It isn't that hard to do: just use the features supported by all reasonably modern browsers.
If a feature isn't universally supported, don't use it.
Yes, sometimes you have to have code to do things one way for some browsers
and another way for other browsers. But try to minimize this.
You will be glad you did:
And more important, your users will thank you (or at least they'll have one
less thing to complain about).
When thinking about clients' needs,
there is an important distinction between humans working with a web browser
and automated computer programs.
The qualities of a system interface that a human wants
when searching for and requesting data via a web browser
are usually different from the qualities of a system interface that
a computer program needs when it is gathering and processing data.
- You won't have to write those annoying warnings (e.g.,
"This page only works with Google Chrome 13.034 or above").
- Your tech support efforts will be minimized.
- The page won't require changes everytime a browser is updated.
- Part of the beauty of the web is its universality.
Humans using web browsers like nice web pages. Humans can read and understand information
and make decisions. Humans can read directions and follow them (although they might not like to).
Humans like a rich browsing experience: for example, interesting images and sophisticated user interface widgets.
Compared to humans using web browsers, computer programs don't care about a rich browsing experience
and they often can't interact with sophisticated user interface widgets.
They don't understand directions or other information on a web page,
but they are really good at following pre-defined instructions to do simple, well-defined tasks.
Since it is easier to write computer programs when the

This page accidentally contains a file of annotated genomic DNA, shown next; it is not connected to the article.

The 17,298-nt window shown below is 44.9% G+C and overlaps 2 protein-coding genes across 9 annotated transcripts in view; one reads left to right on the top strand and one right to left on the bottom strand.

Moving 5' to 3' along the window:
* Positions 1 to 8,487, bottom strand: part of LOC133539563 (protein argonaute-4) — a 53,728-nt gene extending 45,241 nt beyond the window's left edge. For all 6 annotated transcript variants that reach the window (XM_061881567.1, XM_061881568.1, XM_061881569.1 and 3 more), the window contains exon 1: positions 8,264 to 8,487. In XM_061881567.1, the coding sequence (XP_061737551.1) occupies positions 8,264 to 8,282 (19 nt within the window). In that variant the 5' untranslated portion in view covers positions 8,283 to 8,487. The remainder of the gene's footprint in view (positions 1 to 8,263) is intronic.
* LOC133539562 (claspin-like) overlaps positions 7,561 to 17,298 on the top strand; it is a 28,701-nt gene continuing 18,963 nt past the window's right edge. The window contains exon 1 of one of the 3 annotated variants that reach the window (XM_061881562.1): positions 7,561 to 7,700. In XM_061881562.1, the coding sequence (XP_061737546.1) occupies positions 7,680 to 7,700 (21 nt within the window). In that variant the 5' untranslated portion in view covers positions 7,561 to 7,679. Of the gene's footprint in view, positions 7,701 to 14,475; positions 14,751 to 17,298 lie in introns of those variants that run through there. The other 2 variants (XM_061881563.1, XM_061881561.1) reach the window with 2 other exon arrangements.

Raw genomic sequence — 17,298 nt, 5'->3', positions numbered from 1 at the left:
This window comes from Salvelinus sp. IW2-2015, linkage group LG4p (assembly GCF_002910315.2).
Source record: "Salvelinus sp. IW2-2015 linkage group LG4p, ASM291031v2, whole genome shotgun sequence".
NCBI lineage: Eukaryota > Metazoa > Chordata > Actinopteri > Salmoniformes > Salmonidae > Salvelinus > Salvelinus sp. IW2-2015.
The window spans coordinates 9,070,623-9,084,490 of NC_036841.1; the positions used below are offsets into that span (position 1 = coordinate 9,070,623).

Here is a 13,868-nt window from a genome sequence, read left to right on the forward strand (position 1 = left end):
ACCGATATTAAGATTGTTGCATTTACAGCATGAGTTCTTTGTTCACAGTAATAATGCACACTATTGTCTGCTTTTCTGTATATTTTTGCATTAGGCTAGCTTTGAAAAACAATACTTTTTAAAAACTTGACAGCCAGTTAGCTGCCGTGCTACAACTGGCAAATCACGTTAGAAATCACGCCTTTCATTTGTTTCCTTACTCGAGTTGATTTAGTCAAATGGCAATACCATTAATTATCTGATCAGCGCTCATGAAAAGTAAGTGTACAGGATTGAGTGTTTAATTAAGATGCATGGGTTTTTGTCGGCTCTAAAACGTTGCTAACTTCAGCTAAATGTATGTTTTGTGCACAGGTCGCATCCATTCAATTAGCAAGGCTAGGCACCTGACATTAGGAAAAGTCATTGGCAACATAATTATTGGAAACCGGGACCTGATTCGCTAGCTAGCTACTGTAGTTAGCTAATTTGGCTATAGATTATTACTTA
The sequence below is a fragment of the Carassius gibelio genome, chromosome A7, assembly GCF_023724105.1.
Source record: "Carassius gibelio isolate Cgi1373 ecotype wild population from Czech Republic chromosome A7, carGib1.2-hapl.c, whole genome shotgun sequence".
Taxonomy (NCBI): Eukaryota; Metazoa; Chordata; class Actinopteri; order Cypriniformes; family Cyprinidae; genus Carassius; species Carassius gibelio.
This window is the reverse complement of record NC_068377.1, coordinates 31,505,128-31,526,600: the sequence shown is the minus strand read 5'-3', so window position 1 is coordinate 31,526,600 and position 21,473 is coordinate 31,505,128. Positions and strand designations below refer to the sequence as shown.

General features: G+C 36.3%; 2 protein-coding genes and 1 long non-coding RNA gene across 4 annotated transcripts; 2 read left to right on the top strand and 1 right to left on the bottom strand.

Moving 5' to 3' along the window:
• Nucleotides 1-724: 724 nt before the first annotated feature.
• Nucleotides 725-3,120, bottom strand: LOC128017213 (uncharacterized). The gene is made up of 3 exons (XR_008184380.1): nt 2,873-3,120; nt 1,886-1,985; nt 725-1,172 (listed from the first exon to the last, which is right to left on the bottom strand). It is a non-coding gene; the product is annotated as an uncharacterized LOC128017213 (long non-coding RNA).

task to be done is simple,
it is easier to write computer programs to access data from very well-defined,
very well structured, and very simple web services.
Computer programs need an easy way to
find out what data is available (in some standardized format),
generate requests for subsets of data, get the response,
easily parse the response, and process the response.
Note that a system can offer web pages (for humans) and
web services (for computers). For example, most
DAP servers offer a
Data Access Form, which is a web page
for every dataset.
When the user fills out the form, the web page reformats
the request into a URL, which is sent to the server (the web service) and returns the
requested data (usually in a human-readable format).
But a computer program or script could generate those URLs
and just use the web service parts of the system.
One nice feature of many data servers that offer web services is that they have a way
to get data from similar remote web services.
For example, a
server can serve datasets from another THREDDS server.
can get data from several types of remote web services (for example, DAP, SOS, OBIS, and other ERDDAP's).
our plan for federations of ERDDAPs and other data servers.)
Such federations of data servers make it easy for one site to serve data from multiple remote servers,